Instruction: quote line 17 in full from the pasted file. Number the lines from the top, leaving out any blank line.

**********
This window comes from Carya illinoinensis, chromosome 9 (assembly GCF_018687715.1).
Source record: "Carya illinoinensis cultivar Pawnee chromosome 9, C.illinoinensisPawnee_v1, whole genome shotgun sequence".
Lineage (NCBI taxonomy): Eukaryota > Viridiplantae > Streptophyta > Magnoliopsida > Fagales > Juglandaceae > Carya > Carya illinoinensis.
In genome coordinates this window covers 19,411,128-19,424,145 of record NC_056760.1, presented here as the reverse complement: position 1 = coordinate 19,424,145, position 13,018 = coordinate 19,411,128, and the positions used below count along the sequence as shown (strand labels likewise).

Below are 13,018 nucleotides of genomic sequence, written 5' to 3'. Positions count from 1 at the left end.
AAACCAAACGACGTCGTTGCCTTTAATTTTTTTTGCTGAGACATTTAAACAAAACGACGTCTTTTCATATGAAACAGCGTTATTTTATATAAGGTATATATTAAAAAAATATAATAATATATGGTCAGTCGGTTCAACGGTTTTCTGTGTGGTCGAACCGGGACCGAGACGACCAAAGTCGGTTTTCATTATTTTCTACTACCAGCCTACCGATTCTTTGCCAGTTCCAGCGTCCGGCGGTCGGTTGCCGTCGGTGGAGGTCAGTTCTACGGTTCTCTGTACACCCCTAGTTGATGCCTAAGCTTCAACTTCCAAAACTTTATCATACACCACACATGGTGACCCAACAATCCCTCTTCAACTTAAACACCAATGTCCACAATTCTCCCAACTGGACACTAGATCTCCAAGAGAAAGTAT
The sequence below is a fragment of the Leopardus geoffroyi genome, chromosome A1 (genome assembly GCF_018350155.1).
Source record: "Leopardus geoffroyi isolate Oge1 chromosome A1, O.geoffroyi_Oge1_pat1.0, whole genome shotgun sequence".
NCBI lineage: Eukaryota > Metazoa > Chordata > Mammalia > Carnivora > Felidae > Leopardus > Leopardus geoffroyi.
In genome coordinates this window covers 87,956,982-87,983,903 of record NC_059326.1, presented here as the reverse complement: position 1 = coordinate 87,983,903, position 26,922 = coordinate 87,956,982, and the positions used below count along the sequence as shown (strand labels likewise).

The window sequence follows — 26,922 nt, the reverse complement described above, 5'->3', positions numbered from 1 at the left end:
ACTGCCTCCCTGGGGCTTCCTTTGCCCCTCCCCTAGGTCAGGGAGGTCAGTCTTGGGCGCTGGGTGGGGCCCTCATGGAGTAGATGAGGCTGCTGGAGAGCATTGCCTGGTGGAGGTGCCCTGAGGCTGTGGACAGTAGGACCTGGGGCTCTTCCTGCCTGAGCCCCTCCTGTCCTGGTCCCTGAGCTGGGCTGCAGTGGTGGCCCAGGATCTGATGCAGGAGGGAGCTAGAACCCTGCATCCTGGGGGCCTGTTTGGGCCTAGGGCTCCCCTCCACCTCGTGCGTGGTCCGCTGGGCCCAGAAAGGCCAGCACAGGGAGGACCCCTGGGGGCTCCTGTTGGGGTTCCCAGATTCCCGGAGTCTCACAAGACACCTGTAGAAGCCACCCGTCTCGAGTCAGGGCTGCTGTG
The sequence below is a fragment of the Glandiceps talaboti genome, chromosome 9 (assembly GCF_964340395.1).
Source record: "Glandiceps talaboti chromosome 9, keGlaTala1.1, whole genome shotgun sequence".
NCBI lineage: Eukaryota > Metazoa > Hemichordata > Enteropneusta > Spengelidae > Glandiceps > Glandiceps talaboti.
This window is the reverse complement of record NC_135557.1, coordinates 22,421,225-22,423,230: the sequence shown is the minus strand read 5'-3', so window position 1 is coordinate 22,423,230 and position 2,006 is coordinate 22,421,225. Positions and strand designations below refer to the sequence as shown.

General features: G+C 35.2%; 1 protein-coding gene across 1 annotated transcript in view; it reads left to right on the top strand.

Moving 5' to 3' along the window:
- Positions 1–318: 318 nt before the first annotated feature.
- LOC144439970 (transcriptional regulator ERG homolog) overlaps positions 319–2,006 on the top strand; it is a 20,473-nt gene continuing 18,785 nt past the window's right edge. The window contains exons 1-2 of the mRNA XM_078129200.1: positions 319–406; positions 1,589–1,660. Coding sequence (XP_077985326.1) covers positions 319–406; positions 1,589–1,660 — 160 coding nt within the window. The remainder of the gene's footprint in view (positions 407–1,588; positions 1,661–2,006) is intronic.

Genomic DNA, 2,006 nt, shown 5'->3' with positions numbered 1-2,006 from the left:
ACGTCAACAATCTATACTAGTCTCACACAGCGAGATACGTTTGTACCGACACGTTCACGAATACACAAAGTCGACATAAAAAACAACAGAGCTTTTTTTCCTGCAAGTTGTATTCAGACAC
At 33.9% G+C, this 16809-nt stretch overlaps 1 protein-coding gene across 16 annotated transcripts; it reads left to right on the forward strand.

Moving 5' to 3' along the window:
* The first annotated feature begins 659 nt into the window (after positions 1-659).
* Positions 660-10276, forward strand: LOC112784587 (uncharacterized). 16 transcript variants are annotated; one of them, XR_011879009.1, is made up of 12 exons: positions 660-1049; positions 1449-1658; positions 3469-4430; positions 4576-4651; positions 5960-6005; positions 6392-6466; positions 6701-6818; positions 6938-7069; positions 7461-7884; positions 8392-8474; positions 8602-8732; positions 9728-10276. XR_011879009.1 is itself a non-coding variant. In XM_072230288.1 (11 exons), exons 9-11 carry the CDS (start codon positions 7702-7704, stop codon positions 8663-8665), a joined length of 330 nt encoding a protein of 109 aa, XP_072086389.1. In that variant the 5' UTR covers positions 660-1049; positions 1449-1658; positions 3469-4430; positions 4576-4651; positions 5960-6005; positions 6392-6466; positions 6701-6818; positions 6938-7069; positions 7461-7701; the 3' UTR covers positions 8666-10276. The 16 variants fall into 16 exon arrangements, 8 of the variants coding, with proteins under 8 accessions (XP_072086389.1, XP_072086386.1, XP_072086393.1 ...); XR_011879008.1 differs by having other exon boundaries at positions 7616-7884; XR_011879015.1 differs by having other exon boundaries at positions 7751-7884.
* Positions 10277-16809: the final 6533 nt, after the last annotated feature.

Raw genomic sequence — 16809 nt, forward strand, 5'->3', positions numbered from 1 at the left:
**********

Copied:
General features: G+C 35.2%; 1 protein-coding gene across 1 annotated transcript in view; it reads left to right on the top strand.